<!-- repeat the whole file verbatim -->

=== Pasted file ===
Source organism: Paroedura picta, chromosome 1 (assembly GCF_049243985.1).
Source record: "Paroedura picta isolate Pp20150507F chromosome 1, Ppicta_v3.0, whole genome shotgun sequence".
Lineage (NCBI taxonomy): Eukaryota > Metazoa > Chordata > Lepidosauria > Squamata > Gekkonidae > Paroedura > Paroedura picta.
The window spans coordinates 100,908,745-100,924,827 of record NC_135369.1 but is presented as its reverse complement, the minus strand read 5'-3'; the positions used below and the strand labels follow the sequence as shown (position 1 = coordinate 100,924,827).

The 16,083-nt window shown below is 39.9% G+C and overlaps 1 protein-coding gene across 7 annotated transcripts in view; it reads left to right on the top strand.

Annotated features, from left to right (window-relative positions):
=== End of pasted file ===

Source organism: Paroedura picta, chromosome 1 (assembly GCF_049243985.1).
Source record: "Paroedura picta isolate Pp20150507F chromosome 1, Ppicta_v3.0, whole genome shotgun sequence".
Lineage (NCBI taxonomy): Eukaryota > Metazoa > Chordata > Lepidosauria > Squamata > Gekkonidae > Paroedura > Paroedura picta.
The window spans coordinates 100,908,745-100,924,827 of record NC_135369.1 but is presented as its reverse complement, the minus strand read 5'-3'; the positions used below and the strand labels follow the sequence as shown (position 1 = coordinate 100,924,827).

The 16,083-nt window shown below is 39.9% G+C and overlaps 1 protein-coding gene across 7 annotated transcripts in view; it reads left to right on the top strand.

Annotated features, from left to right (window-relative positions):